Going low level, very low level…

So, I started with qemu to simulate an ARM board, connect to qemu with GNU Debugger, load some code into the qemu v-board…

So far, so good, I used to run this

qemu-system-arm -M versatilepb -m 256 -kernel /dev/null -s -nographic

This allowed me to skip qemu complaint about no kernel exists, and redirect to the output to the console, and the –s is to allow GDB to connect to it via port 1234…

The problem with this, when I leave it too long, the CPU automatically keeps incrementing the program counter (PC) and keeps looking through out the entire memory space looking for some code to execute, until it runs out of valid addresses, and an exception is raised, and qemu terminates with this error:

qemu: fatal: Trying to execute code outside RAM or ROM at 0x10000000 R00=00000000 R01=00000183 R02=00000100 R03=00000000
R04=00000000 R05=00000000 R06=00000000 R07=00000000
R08=00000000 R09=00000000 R10=00000000 R11=00000000
R12=00000000 R13=00000000 R14=00000000 R15=10000000
PSR=400001d3 -Z– A svc32

If I’m fast enough to connect GDB to qemu, then I’m OK, if not, qemu will terminate before I’m able to connect to it…

So I had that crazy thought while having a shower…

Write a small loop with the ARM assembly language (if you can call that a language), that would keep the CPU looping within a small set of commands, just keeping it busy…

    b LOOP

Running the assembler generated an ELF-format file, and until this very moment I’m not sure how to make it generate the plain binary code without the ELF headers…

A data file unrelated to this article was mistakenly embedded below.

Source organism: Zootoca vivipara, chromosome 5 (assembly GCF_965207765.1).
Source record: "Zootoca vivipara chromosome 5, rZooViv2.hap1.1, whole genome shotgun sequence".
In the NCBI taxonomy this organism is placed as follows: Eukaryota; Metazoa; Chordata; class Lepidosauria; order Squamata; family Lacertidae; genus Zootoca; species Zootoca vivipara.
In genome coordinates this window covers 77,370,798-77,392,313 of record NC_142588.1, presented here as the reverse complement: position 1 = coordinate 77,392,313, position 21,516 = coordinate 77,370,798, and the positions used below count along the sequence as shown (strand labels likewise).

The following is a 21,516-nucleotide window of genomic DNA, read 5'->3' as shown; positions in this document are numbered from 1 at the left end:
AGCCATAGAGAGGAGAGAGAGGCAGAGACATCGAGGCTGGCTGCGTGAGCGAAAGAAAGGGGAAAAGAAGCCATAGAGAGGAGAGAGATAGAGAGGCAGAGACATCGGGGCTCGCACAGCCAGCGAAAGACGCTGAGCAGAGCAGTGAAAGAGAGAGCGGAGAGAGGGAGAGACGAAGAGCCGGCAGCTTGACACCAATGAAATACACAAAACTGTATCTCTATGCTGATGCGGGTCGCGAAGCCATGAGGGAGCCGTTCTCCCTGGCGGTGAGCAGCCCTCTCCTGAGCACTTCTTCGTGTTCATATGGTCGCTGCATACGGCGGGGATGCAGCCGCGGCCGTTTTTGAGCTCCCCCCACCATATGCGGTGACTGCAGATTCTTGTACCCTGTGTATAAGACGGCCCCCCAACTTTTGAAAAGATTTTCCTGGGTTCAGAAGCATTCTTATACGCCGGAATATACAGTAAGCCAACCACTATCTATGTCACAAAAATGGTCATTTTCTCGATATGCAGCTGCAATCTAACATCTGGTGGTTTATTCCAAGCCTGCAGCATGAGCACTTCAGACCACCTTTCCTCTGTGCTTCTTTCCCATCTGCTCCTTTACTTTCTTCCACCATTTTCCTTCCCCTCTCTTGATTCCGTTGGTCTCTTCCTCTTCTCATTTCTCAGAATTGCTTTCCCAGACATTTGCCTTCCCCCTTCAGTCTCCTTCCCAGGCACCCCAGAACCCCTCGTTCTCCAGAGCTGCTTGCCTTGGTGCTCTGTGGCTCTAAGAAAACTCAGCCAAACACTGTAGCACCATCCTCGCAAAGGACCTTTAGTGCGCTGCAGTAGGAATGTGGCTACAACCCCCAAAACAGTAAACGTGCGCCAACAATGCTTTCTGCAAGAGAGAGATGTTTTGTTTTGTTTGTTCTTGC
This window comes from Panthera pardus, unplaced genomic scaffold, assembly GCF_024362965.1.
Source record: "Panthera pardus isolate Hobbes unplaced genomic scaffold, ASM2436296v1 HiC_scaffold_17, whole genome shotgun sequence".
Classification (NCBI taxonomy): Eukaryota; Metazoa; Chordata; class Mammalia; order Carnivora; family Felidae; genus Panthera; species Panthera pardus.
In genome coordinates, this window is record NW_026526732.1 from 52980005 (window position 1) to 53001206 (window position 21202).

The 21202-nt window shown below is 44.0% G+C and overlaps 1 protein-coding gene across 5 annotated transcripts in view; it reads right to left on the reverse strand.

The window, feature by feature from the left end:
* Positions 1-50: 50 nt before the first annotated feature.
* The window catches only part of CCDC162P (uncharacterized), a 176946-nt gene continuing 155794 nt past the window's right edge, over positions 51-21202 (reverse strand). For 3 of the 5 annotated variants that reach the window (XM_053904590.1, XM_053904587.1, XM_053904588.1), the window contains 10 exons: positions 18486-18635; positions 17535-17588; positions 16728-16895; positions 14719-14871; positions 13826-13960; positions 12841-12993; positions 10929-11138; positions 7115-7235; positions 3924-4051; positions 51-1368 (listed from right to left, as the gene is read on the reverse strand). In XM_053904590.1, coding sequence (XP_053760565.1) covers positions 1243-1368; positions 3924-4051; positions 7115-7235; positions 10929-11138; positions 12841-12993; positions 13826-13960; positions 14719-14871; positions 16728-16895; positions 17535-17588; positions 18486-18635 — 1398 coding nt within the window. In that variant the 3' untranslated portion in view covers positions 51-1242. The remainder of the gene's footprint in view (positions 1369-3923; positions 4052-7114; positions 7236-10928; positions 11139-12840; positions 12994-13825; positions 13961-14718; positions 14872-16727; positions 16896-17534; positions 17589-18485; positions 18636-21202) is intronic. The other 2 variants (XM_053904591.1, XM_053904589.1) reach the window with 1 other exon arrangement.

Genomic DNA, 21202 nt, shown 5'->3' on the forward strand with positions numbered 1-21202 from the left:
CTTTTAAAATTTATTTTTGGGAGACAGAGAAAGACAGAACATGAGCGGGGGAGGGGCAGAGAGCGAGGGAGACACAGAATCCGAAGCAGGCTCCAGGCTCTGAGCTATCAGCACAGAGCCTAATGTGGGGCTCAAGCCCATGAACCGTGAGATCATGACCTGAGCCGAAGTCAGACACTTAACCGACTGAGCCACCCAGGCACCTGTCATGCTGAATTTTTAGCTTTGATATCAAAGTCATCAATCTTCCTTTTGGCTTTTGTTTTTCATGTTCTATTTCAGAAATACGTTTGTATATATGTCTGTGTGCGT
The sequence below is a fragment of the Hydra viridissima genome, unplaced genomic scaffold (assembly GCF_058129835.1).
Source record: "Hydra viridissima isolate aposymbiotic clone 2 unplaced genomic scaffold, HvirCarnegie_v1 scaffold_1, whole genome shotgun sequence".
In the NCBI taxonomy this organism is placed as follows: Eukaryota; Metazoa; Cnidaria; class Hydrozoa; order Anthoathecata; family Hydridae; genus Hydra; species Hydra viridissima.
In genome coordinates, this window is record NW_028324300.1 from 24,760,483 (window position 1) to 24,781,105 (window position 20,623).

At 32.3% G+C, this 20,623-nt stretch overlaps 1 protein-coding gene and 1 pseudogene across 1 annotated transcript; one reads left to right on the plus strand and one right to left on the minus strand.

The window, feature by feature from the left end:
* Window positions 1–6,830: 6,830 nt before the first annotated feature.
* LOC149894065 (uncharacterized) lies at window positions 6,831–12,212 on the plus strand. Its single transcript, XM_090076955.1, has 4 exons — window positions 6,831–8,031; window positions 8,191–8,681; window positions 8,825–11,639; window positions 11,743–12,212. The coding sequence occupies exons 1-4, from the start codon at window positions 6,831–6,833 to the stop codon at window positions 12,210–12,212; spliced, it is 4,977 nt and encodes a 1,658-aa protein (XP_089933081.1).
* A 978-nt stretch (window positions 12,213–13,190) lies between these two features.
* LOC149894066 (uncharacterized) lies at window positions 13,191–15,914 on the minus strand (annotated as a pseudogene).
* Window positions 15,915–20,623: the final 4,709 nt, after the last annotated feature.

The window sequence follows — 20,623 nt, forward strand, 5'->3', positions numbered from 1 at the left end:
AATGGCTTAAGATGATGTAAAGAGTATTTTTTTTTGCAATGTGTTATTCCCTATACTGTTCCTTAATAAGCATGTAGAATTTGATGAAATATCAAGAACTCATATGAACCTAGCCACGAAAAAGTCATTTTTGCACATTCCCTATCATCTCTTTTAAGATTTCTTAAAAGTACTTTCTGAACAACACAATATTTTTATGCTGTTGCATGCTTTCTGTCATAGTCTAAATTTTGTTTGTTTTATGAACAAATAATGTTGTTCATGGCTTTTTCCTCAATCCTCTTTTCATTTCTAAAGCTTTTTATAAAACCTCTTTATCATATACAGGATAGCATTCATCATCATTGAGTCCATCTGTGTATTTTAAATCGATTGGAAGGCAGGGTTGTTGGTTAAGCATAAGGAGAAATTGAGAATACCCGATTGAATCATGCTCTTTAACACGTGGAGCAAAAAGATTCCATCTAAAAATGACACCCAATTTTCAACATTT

So, I went to a lower level, opened a HEX editor, and wrote these:

E1 A0 00 00
E1 A0 00 00

And saved it to loop.bin, now I can start qemu with it, and it will loop forever waiting for me connect to it …

qemu-system-arm -M versatilepb -m 256 -kernel loop.bin -s –nographic

And then start GDB like so (here I’ll be using the ELF format u-boot that has been built):

arm-eabi-gdbtui versatilepb/u-boot

And at the (gdb) prompt, enter target remote, and then load my u-boot by entering load, continue, and ctrl+c the output will be similar to these screen shots:

Loading loaded

Also using insight:


For the embedded gurus out there, I’m sure this is nothing, but for me this is a very good start…

And since I found no resources talking about this, I just thought I put it online…


6 Responses

  1. i know that you always that smart guy.

  2. “So, what else, Nanotechnology, nuclear computers, storing my data centers on the moon, using the Sun as a firewall”.. Sameh Shaker thinking about the technologies that he will take some adventures in 🙂

    Keep it up Sameh, and we really appreciate the documentation, it really helps !

    • Come ooooon, the latency resulting from putting your data centers on the moon will make it totally unpractical 😀 …
      Using the sun as a firewall !!!! Are you serious !!!! the fiber cable and the silicon chips would totally melt out 😀 …
      Nanotech and nuclear computers, mmmmmm, that should be around the corner somewhere 😀

      • Sameh, please be more practical than that, the moon data center will help a lot for my nano factory existing in the other side of the moon, also the latency is not a big deal if you used the ultra microwave as you know it is 10 times faster than light. by the way using the sun as firewall is not problem we can use the same cables used to get the energy from our power plant existed 2 kilometers deep in the sun. 😀

  3. Try to add the “-S” option too, it should freeze the emulated target at start, waiting for a gdb connection:

    qemu-system-arm -M versatilepb -m 256 -kernel /dev/null -s -S -nographic

    does it work?

    • Yes, I found that out right after I created this post…
      Thanks for the tip…
      However -S doesn’t seem to work with qemu-0.12 (latest release) I’ve filed a bug for that…

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